?>

Avanafil for Sale To Conquer ED

Erectile issue impacts men of all races, and there is with more energetic men starting now having ED. Aging is no longer directly associated with the onset of erectile dysfunction as believed by many. The sexual disorder is in actuality giving a huge impact in a man’s life, and being able to lose manhood untimely is amazingly troublesome and debilitating. To overcome ED problems and help men find their solution to improving their manhood, scientists have developed drugs that will make the lives of ED patients more manageable.

Read more…

Generic Levitra Vardenafil Side Effects

Vardenafil HCl is basically the generic version of the brand Levitra, thus it is sometimes called generic Levitra.  Vardenafil HCl is a drug whose mode of action is to allow men with sexual impotence to get a momentary erection so they will be able to have successful sex with their partners.  Medical professional consider vardenafil HCl to be safer than the popular ED drug Viagra because you will less likely encounter any visual changes while one vardenafil HCl.  In fact, vardenafil is very safe that it can even be used by people with conditions or diseases like diabetes, prostate cancer, hypertension, liver and kidney diseases, multiple sclerosis, and Parkinson’s disease.  Despite this, it cannot be said that vardenafil HCl is not without any side effects. Read more…

1.3 Billion Chinese Trade Bikes for Buicks

by Joshua Liberles on February 26, 2008

ChinaBuick 1.3 Billion Chinese Trade Bikes for Buicks
China doesn’t want democracy, but it’s beginning to warm to another Western favorite: cars. Until the 1980’s, China forbade its 1.3 billion citizens to buy vehicles for private use. Bikes, not cars, dominated the country’s roads. Today, however, the streets reveal a different scene—one that looks more like the West. The Chinese, it appears, have ditched their car-free Shangri-la for belching tailpipes and traffic jams.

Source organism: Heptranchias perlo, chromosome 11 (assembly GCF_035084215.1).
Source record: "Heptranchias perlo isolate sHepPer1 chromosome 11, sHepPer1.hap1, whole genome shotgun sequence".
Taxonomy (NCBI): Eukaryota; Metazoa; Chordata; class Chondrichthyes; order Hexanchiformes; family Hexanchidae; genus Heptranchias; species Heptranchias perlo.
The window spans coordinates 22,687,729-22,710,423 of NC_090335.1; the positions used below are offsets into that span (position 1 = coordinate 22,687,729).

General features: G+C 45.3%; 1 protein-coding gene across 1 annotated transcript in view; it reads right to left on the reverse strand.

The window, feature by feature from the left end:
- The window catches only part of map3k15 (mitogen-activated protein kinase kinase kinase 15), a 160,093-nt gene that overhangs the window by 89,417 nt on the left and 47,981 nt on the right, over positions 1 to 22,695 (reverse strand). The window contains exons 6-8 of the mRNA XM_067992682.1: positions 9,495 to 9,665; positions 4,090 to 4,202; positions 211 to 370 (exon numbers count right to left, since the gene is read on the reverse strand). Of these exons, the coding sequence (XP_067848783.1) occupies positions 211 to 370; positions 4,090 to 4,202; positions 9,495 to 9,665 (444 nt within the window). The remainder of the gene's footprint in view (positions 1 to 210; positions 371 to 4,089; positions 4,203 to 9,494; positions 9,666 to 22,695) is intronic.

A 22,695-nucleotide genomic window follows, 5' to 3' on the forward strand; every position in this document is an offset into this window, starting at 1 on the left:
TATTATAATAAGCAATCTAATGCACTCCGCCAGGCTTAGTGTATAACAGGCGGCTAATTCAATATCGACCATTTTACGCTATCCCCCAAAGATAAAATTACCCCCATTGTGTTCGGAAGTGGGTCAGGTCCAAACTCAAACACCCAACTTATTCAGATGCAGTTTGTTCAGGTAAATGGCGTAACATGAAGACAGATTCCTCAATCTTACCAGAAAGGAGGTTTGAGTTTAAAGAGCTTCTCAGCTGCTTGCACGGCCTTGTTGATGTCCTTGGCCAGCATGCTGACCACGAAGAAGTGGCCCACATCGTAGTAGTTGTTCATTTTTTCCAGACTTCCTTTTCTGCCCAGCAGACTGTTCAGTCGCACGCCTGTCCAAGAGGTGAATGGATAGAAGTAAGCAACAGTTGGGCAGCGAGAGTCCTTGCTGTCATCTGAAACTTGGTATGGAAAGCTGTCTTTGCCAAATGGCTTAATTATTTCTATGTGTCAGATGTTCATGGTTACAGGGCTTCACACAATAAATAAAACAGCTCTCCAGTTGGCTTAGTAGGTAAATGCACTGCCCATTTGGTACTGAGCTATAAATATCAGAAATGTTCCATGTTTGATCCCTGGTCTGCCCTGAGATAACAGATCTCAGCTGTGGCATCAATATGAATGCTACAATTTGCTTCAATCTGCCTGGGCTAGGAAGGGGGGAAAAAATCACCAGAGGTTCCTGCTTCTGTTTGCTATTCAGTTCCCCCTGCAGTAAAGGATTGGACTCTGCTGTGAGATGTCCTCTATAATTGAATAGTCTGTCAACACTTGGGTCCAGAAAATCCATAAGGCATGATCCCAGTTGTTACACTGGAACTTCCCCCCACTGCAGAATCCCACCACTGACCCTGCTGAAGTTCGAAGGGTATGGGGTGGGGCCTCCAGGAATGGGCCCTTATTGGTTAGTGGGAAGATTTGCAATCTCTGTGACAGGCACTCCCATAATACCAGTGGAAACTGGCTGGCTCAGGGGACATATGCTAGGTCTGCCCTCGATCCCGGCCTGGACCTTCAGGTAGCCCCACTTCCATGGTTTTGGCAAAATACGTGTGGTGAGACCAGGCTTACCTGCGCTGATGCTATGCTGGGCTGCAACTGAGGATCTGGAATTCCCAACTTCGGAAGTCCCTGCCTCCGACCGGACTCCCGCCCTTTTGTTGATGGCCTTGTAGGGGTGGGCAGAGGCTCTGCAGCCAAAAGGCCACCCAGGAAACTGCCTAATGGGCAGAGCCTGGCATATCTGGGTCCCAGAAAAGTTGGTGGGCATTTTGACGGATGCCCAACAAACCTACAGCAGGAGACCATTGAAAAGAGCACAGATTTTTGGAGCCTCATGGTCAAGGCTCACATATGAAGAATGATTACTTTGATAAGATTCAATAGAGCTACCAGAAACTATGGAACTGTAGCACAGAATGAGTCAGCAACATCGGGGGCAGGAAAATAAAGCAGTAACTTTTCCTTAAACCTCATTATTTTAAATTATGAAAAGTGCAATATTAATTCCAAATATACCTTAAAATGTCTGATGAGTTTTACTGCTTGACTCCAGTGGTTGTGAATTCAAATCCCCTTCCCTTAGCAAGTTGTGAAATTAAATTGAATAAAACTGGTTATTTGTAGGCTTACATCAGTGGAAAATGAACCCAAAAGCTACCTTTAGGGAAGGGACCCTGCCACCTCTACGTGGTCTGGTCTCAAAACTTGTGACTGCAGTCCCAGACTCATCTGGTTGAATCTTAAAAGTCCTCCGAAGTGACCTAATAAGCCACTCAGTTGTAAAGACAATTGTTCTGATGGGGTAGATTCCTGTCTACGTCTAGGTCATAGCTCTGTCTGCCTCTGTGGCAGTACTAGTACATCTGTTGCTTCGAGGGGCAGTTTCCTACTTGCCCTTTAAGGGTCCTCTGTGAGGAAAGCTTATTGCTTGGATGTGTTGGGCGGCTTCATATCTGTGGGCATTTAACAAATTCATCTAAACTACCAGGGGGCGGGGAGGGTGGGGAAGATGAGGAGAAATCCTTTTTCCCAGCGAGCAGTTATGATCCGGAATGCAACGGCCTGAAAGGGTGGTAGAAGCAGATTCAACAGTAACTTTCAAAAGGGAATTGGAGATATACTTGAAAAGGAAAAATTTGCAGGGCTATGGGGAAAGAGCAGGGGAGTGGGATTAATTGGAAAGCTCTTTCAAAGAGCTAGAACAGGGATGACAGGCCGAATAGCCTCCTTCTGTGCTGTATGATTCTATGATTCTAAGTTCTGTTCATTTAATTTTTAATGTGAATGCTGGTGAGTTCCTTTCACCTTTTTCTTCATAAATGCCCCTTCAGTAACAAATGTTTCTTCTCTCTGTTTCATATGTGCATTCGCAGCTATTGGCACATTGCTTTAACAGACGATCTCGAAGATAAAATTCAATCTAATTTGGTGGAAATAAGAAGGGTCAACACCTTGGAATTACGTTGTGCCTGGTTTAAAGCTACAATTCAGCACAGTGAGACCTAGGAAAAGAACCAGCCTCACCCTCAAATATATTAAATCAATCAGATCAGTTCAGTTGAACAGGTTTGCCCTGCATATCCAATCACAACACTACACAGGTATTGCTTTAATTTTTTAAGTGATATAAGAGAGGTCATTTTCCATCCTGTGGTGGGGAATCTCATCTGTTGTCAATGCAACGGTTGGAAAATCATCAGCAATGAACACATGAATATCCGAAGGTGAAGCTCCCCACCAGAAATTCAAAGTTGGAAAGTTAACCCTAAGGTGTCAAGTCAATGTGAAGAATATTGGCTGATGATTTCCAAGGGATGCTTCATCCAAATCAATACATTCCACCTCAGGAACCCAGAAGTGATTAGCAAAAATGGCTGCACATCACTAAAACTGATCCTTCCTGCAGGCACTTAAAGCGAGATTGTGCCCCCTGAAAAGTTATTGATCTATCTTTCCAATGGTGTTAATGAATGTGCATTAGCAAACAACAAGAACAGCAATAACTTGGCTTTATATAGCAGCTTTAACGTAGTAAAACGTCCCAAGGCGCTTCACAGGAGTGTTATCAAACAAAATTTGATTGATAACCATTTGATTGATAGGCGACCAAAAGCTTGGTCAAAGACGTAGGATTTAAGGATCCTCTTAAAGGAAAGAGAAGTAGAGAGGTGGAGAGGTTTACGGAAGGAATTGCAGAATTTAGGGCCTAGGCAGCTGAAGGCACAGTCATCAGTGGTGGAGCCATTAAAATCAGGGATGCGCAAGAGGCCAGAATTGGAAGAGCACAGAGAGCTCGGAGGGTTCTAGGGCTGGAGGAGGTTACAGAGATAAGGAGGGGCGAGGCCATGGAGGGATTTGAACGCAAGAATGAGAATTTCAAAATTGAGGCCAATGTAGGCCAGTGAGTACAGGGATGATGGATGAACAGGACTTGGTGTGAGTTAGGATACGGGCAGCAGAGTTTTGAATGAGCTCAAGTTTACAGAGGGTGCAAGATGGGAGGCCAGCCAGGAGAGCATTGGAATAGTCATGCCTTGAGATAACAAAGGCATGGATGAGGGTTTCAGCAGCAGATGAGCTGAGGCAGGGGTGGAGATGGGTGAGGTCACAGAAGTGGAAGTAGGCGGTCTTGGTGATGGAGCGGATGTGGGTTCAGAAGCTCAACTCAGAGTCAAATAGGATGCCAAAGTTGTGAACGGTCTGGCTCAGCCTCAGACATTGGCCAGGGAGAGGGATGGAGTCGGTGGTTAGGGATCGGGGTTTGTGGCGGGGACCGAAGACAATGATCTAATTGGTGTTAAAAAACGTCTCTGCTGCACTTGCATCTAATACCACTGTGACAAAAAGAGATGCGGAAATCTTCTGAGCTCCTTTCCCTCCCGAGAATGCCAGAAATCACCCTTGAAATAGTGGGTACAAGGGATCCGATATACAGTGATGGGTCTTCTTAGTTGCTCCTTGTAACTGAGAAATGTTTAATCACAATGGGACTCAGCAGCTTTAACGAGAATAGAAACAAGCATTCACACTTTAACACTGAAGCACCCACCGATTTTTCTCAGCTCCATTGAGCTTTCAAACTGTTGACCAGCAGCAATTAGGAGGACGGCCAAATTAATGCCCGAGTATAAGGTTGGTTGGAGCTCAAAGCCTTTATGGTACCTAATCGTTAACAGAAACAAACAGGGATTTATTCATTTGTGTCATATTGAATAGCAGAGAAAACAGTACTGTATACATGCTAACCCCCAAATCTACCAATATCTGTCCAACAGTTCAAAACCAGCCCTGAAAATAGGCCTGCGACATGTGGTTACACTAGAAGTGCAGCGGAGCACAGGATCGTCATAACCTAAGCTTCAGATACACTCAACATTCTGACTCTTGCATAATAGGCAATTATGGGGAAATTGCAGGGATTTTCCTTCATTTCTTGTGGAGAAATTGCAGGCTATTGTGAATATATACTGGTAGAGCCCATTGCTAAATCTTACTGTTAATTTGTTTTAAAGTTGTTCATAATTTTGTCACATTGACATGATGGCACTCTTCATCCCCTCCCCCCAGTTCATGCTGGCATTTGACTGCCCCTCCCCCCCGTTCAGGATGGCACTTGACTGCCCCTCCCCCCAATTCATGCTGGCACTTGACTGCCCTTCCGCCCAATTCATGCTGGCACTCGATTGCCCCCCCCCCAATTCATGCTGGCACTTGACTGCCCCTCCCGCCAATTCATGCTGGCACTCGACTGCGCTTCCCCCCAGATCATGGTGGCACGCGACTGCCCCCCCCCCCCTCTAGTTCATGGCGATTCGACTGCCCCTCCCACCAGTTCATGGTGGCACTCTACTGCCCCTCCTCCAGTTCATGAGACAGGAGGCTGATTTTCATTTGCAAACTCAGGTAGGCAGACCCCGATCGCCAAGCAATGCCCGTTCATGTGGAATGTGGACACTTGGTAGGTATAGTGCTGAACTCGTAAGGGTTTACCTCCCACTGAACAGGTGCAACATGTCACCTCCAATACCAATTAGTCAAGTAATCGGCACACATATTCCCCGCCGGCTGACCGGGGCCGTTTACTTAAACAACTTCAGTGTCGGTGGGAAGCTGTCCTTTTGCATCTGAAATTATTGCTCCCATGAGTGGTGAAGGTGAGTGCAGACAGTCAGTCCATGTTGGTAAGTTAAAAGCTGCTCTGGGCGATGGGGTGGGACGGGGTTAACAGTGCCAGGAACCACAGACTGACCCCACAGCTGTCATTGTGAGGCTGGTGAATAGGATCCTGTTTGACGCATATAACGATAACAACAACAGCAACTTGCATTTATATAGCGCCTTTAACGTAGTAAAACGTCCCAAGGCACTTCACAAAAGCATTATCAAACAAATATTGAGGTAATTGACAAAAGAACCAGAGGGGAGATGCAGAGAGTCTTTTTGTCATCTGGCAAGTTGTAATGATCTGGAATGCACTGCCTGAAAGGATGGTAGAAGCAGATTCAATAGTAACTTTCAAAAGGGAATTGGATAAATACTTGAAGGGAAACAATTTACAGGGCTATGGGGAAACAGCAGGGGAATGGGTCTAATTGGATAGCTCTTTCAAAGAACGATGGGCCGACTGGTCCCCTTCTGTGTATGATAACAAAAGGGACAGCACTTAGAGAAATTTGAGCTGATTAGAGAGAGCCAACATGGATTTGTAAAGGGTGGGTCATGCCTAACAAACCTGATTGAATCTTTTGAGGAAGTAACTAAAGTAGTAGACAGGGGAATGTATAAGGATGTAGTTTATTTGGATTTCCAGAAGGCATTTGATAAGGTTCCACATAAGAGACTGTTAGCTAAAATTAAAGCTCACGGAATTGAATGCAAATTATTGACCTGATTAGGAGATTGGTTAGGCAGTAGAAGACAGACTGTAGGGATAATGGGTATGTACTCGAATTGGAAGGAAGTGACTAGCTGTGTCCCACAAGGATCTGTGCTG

An opinion piece by Henry Gold of the Toronto Star postulates why the Chinese have picked up bad Western habits:

Perhaps it’s the years of Western chest-beating about the grandeur of capitalism and consumerism. Or perhaps it’s the simple human desire to have and consume more, to be more comfortable. Whatever it is, the Chinese are going the American way…

 

If the Chinese are following in American drivers’ footsteps, they’re headed in the wrong direction. Despite concerns over climate change, however, this is undoubtedly the case. Statistics from the China Association of Automobile Manufacturers reveal that car sales in China have skyrocketed. In the first half of 2006, sales climbed nearly 50% (over 2005 sales) to 1.8 million.

With its rise in popularity, car culture in China has spurred sprawl and exurban development, and has coincided, unsurprisingly, with increased emissions. According to the China Daily, emissions of sulphur dioxide increased by 4.2% in the first half of 2006, while the chemical oxygen demand—a major indicator of water pollution—grew by 3.7%.

It’s bad news that Beijing and other Chinese cities have abandoned their bicycles for Buicks—not only for the Chinese, but for any population that cares about climate change. Cars, in China and elsewhere, are driving us further down a dangerous road that may turn into a dead end, if we don’t put the brakes on soon enough.

Photo via flickr by DJNasser & 2_dogs.

Related posts:

  1. SUV Trade-In Values Plummet
  2. China’s Fuel Efficiency One Step Ahead
  3. No Car Days in Kunming, China
  4. Bikes Belong Advocates for Cyclist Safety, More Trails
  5. US Pumping Out $440 Billion for Oil Imports in 2008
  6. Recent Posts

{ 2 comments… read them below or add one }

1 Bob Davis May 8, 2008 at 2:37 am

I’m from the Other Valley (San Gabriel, that is) and back when my daughters were growing up, they probably logged more transit-bus time than any ten of their classmates put together. I was quite proud of my younger daughter when she and a middle school friend took the RTD bus from Duarte to Glendale to do some shopping. When they were younger, we rode the 64 line so often that one day, when I was by myself, the driver asked, “So where are the young ladies today?” One of their first big adventure trips was a train trip to San Francisco on the Santa Fe, and staying in a real “downtown” hotel with a view of the Powell St. cable car line. We rode both cable cars and electric streetcars during our visit. Knowing how to get around without a car should be part of every child’s non-academic education, at least in metro areas.

Reply

2 Ray Calhoun September 18, 2008 at 8:54 pm

Long time since we went cruising down Ventura Boulevard in my 1957 Ford convertible. I hope all is well.

Ray

Reply

Leave a Comment

Previous post: Car-Free in Boston

Next post: Prairie View A&M Students March to Democracy